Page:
Ten and a half years ago I was attacked in my home.
Because of this, I am very twitchy about answering my door. But on the whole, I feel I have recovered as well as can be expected and I don’t live my life in abject fear.
So today I took the kiddo to school and then went grocery shopping. (Wild life, I tell you). At the store the solar panel company called to let me know that a city inspector needed to come by for a final inspection. Sure, I said, I will be home after 12.
Oh, well see he wants to come by between 10 and 11.
Yeah, but I have to leave at 1030 to go get the kid from school, so…
Ok, we will tell him to come this afternoon.
Groceries in hand, I go home where I strip down and prepare for a much needed shower. Just as I am getting in, I hear what might be the door. Well, it is 9 am, so way too early for the inspector, but typical mail man time and I know he will just leave my package on the porch. Plus, I hate answering the door and, again, I am totally naked and might not have actually heard the door anyway.
So I take my shower.
Less than ten minutes later (CA is in a drought you know) I emerge from my bathroom wrapped in a towel and walk through my bedroom…. only to realize that there is a shadow and footsteps visible through the back window.
There is a man in my backyard.
My body starts to shake. and I can feel all my muscles clenching.
Calm down, I tell myself. It is probably the inspector.
The gate is locked. Don’t they need permission to enter your backyard?
It’s the middle of the day, middle of the morning… surely this isn’t anything nefarious.
Let’s take a moment to reread the beginning statement of this little essay. That day I opened the door around 4pm on a Monday afternoon, my hair dripping from the shower, wearing the nearest sundress I could find to throw on my still sudsy body when that unexpected knock had come at my door.
But it’s almost ten years later. I live a much safer life now. I live in suburbia for goodness sake. And there is a very real reason for an inspector to be here.
Pushing aside thoughts of him jumping the fence, I throw on a tee shirt and jeans and muster up the courage to open the back sliding door.
Hello, I say, in a voice I hope is haughty and stern
Hi, the man on the step ladder fiddling with the area next to the electrical box says, I’m patching this hole.
Gentle reader, you might wonder, as I did, what the blazes he was talking about.
Well, see last week an electric company had come out to instal a new electrical box on our back wall to pave the way for the solar panels. The team had arrived almost two hours later than they said they would, had stayed late, and someone on that team had peed on the sidewalk near our side gate.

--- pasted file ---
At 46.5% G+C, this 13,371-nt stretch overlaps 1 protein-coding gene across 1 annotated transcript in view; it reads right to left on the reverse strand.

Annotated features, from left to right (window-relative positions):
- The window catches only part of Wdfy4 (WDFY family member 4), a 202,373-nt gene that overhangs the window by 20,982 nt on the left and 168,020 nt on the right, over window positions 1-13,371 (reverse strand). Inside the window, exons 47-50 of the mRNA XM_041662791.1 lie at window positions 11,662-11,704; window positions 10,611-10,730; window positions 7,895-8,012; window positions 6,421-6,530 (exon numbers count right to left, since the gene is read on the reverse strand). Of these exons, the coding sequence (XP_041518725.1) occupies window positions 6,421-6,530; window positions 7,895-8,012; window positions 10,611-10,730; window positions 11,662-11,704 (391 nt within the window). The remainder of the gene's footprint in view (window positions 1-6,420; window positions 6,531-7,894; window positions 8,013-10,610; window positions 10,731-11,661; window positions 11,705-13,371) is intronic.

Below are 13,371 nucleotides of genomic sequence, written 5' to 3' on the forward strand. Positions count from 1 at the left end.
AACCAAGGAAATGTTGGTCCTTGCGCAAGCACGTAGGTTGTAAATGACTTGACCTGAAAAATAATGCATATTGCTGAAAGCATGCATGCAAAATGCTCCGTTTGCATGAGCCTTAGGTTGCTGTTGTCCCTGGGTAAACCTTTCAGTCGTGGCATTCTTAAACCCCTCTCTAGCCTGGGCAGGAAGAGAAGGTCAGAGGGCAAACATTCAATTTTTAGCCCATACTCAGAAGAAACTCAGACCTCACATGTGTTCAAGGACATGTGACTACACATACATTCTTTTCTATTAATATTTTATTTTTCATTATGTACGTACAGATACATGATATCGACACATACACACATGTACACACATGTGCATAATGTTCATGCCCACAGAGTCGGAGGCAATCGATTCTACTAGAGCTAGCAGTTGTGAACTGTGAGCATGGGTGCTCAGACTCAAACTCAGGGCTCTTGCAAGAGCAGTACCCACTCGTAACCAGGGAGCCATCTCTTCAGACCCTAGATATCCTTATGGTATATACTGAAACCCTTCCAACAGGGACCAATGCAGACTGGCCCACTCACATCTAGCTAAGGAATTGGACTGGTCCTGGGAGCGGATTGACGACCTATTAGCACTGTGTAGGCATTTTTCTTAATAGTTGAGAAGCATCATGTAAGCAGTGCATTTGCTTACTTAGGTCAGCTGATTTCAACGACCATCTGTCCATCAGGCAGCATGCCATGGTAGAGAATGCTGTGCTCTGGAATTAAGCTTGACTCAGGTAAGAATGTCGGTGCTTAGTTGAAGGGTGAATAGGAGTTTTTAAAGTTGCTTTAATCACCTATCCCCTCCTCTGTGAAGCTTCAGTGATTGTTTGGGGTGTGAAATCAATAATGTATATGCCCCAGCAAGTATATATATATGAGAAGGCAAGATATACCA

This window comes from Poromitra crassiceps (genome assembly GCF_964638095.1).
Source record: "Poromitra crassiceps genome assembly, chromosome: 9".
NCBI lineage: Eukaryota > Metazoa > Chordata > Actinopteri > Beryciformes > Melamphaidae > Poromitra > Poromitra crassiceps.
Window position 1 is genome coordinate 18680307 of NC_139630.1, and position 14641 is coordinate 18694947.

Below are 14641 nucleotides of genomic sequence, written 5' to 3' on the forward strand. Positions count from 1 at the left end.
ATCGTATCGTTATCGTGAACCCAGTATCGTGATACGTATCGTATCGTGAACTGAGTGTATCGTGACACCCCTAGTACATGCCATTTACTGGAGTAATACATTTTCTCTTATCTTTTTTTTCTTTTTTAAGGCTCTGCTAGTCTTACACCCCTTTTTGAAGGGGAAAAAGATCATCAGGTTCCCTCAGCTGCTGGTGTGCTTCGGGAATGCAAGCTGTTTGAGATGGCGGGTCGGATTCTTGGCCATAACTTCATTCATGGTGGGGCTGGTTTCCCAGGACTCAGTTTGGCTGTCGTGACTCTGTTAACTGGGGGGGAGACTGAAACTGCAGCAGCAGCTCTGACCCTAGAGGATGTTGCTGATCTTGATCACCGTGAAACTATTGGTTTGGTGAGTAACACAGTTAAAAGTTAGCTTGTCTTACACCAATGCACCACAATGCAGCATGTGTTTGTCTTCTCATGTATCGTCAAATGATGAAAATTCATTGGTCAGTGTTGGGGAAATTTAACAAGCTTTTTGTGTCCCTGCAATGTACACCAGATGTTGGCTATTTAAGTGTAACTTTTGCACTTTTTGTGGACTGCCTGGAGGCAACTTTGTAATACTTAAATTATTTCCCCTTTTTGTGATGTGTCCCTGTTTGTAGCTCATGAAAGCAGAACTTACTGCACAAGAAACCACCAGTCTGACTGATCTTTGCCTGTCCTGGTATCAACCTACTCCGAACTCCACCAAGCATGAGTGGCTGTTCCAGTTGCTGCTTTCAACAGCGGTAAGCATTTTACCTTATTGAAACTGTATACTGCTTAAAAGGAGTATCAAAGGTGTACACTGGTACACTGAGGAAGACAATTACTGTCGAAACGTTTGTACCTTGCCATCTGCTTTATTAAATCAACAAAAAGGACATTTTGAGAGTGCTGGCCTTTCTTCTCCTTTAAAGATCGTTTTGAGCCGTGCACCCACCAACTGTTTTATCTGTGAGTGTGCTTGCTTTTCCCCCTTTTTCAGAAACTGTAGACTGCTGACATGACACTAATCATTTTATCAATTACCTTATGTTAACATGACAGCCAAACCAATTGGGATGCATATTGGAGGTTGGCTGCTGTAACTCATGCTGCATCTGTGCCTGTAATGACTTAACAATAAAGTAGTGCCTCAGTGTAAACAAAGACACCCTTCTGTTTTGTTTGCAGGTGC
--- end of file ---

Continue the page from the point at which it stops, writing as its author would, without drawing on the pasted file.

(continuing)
Yes, the sidewalk. Not the grass, or the dirt, or the trees or behind the other side of the house… but the sidewalk between the side gate and the backyard… you know, the place where people walk. Matt almost caught the guy doing that and we had already called and complained. Not wild about any pee in the backyard but VERY displeased about the choice of location.
Realization dawned on me. The man who had clearly jumped my fence and was patching a hole in the wall, was part of the Pee Team from last week.
And he didn’t seem all that worried about my frosty glare.
Over the next hour or so I swung back and forth between rage and terror. I called the solar company who called the electrician company. The electric company said they would call him and have him wait in the front yard for further instruction. I found the safest room in my house to barricade myself into although I knew intellectually that there was no need. I had no idea if Fence Hopper Man was still back there or not. I
The inspector, btw, showed up at 945. He assured me that there was no one in the backyard, but the electrician truck was still parked on the street. Matt got home and made his own round of angry phone calls.
When questioned by my pretty upset and imposing husband, the guy denied jumping the fence but offered no other way he had gotten into the back yard.
The hole is patched, the inspection has happened. All’s well that ends well.
But I am still twitchy.
I know I am bringing my baggage to this. I wish I could just shrug it off. I wish I didn’t feel the need to have a few cathartic sob fests today. I wish my hands would stop shaking. I wish my mind wasn’t plunged into memories and that this was a funny story
But it’s not.
We are always one bad moment away from reliving our past trauma.
And one good moment away from hope.